Wednesday, July 22, 2009

edward hopper b june 22 1882

Hopper's people, strand writes, whether glimpsed in hotel rooms, diners, storefronts or gas stations, "seem to have nothing to do. They are like characters whose parts have deserted them and now, trapped in the space of their waiting, must keep themselves company with no clear place to go, no future."

Strand calls Sun in an Empty Room (1963) "a vision of the world without us; not merely a place that excludes us, but a place emptied of us."

“I often feel that the scenes in Edward Hopper paintings are scenes from my own past. It may be because I was a child in the 1940s and the world I saw was pretty much the one I see when I look at Hoppers today. It may be because the adult world that surrounded me seemed as remote as the one that flourishes in his work. The clothes, the houses, the streets and storefronts are the same. When I was a child what I saw of the world beyond my immediate neighborhood I saw from the backseat of my parents’ car. It was a world glimpsed in passing. It was still. It had its own life and did not know or care that I happened by at a particular time. Like the world of Hopper’s paintings, it did not return my gaze.” mark strand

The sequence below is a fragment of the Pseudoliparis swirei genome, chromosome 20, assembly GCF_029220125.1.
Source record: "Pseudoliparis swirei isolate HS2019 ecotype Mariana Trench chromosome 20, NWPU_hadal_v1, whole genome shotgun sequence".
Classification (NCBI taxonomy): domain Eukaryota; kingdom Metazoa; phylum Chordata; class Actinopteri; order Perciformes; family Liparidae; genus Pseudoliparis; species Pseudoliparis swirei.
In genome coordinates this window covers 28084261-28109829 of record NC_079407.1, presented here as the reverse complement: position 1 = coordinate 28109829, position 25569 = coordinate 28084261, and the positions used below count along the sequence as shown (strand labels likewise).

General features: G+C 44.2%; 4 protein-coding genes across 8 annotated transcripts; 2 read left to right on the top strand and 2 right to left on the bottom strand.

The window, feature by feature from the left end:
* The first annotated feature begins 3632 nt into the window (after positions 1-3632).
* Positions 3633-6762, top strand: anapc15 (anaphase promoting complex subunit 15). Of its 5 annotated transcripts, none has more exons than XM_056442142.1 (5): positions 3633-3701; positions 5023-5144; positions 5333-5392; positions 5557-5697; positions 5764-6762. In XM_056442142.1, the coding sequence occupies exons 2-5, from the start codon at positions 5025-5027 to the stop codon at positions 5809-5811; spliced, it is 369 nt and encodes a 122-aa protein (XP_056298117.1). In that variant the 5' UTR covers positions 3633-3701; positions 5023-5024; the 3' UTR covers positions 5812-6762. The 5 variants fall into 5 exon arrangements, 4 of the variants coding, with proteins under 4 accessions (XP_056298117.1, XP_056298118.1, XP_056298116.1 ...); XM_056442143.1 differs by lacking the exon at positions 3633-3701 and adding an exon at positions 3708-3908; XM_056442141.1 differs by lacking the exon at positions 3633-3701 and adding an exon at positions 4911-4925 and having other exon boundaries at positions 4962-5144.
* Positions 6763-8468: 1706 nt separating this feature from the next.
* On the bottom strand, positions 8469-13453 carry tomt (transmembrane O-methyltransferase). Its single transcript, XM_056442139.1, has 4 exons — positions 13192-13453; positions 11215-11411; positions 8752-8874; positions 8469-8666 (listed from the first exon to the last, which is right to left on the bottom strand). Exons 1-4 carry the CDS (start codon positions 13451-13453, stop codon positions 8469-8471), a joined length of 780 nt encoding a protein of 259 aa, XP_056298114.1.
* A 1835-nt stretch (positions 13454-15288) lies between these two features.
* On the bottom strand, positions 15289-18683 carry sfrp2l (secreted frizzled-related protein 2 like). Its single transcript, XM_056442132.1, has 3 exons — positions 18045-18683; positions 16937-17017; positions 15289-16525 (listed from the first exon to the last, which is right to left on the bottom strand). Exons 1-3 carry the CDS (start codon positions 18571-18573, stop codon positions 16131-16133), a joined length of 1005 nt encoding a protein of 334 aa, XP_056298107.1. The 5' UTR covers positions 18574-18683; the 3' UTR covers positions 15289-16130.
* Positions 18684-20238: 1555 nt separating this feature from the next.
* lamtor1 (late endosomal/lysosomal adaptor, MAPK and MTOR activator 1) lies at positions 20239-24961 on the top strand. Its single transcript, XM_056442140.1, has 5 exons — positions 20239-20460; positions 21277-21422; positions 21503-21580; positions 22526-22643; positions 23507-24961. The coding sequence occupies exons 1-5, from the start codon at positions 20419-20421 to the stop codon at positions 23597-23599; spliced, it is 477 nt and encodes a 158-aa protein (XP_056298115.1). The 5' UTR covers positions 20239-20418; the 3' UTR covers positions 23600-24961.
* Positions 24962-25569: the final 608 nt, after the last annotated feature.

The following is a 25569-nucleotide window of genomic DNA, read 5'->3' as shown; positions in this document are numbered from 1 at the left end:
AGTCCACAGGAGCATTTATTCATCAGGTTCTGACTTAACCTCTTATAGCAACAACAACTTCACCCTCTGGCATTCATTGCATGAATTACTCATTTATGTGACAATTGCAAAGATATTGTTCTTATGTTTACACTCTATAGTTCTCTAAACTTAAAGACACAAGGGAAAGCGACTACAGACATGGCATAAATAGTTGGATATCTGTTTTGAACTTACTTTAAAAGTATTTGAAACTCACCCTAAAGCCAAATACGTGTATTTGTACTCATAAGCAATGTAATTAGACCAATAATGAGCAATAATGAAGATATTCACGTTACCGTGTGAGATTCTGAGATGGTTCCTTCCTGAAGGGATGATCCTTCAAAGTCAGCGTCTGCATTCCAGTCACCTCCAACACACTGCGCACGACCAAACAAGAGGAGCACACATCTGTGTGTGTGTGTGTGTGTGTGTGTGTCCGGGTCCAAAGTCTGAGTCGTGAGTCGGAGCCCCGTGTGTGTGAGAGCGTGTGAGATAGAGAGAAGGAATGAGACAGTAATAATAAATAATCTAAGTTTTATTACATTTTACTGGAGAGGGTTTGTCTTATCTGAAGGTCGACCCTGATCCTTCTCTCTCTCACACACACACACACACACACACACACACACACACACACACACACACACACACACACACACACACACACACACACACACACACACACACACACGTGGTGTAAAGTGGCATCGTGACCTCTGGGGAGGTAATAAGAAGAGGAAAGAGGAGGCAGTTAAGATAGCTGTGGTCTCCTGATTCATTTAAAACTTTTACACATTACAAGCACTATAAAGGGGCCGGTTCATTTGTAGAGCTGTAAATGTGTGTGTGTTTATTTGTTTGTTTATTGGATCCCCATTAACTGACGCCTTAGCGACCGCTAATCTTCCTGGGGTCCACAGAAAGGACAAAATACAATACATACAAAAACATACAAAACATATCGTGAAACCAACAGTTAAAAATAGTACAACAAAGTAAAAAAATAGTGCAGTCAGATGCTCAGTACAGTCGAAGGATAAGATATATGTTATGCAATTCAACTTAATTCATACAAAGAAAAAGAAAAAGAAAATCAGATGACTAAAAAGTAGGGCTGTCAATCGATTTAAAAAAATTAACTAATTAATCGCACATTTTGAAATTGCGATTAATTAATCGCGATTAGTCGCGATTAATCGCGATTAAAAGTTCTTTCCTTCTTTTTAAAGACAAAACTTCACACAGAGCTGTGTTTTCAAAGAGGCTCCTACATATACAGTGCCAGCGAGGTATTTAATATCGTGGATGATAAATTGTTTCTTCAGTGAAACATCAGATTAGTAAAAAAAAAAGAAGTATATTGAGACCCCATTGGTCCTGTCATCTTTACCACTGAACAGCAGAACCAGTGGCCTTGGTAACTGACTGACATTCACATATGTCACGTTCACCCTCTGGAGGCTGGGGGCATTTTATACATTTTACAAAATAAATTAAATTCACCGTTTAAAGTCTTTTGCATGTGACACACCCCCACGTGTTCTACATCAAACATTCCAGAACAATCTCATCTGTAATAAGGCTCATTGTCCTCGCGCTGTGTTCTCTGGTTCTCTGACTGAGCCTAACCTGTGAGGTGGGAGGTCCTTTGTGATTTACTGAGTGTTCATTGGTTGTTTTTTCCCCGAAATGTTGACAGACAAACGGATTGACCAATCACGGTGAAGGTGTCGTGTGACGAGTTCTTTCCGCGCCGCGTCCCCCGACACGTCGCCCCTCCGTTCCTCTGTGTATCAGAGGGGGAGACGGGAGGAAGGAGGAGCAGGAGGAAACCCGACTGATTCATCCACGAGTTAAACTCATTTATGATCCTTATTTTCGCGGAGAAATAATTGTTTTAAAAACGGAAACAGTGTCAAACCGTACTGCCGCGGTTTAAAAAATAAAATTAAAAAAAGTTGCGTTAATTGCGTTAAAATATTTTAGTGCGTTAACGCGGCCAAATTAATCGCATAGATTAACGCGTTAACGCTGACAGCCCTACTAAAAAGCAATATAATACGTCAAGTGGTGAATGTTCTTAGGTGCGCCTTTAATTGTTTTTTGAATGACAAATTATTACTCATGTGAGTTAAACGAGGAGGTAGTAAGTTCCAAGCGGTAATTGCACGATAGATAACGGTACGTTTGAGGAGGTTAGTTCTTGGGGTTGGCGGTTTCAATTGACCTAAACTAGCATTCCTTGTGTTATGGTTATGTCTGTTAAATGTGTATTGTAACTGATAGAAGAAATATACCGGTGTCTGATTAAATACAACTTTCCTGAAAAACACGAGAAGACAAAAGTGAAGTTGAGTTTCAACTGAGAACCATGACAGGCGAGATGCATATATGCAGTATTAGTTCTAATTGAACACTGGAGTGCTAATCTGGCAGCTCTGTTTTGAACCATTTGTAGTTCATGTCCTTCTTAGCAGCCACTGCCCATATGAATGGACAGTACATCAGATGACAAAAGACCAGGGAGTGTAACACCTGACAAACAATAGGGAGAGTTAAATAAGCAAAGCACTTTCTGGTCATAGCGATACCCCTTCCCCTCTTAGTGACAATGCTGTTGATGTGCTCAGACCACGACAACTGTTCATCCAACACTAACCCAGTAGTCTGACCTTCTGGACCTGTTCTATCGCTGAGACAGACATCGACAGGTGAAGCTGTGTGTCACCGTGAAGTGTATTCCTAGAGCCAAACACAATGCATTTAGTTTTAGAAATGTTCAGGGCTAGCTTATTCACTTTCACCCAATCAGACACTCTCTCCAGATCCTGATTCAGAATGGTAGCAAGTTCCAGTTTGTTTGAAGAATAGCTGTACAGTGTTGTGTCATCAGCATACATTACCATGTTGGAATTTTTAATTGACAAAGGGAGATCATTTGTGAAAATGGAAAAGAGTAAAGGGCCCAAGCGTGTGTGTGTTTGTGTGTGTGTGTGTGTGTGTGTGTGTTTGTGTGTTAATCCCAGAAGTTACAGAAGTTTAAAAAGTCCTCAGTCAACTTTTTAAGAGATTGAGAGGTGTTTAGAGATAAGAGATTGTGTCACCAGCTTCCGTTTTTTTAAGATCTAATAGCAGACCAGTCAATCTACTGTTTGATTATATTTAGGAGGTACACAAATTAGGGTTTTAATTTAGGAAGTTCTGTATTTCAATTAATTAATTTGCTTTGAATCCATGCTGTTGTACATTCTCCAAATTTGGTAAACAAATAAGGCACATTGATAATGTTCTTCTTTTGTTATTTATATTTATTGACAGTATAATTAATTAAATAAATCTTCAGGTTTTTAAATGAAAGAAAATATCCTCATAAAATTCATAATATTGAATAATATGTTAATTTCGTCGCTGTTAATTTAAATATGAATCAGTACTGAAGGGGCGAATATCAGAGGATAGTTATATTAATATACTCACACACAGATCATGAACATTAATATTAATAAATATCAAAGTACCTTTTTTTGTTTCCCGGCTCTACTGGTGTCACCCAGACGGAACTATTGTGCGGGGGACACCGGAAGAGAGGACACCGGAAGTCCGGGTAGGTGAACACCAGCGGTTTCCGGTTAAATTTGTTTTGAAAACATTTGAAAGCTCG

i had the luck of just walking into the whitney's first major retro of hopper's work back in 1980 when i was visiting my new college roommate. hopper, like pollock, really gains a lot from first hand viewing. it's all about space in hopper & how the light works in the space prescribed. obviously, he was deeply influenced by vermeer.

there's the voyeur thing too. the figures, solitary or not, seem enveloped by their solitude & unaffected by our viewing. there is no sharing here, no complicit connection that lifts them out of their loneliness. they will continue this mundane existence for the duration, kind of like the rest of us. light here doesn't work to save them or provide them w/revelation; it simply exposes them to the viewers gaze. i think only duchamp, in his last work, etant donnes, exposed the implicit voyeurism of the viewer more.

one of my favorite poets, mark strand, wrote a small book on hopper. the quotes above are from it & the poem below is from his wondrous poetic sequence, dark harbor.


What light is this that says the air is golden,
That even the green trees can be saved
For a moment and look bejeweled,

That my hand, as I lift it over the shade
Of my body, becomes a flame pointing the way
To a world from which no one returns, yet towards

Which everyone travels? The sheen of the possible
Is adjusting itself to a change of venue: the look
Of farewell, the sun dipping under the clouds,

Faltering at the serrated edge of the mountains,
Then going quickly. And the new place, the night,
Spacious, empty, a tomb of lights, turning away,

And going under, becoming what no one remembers.

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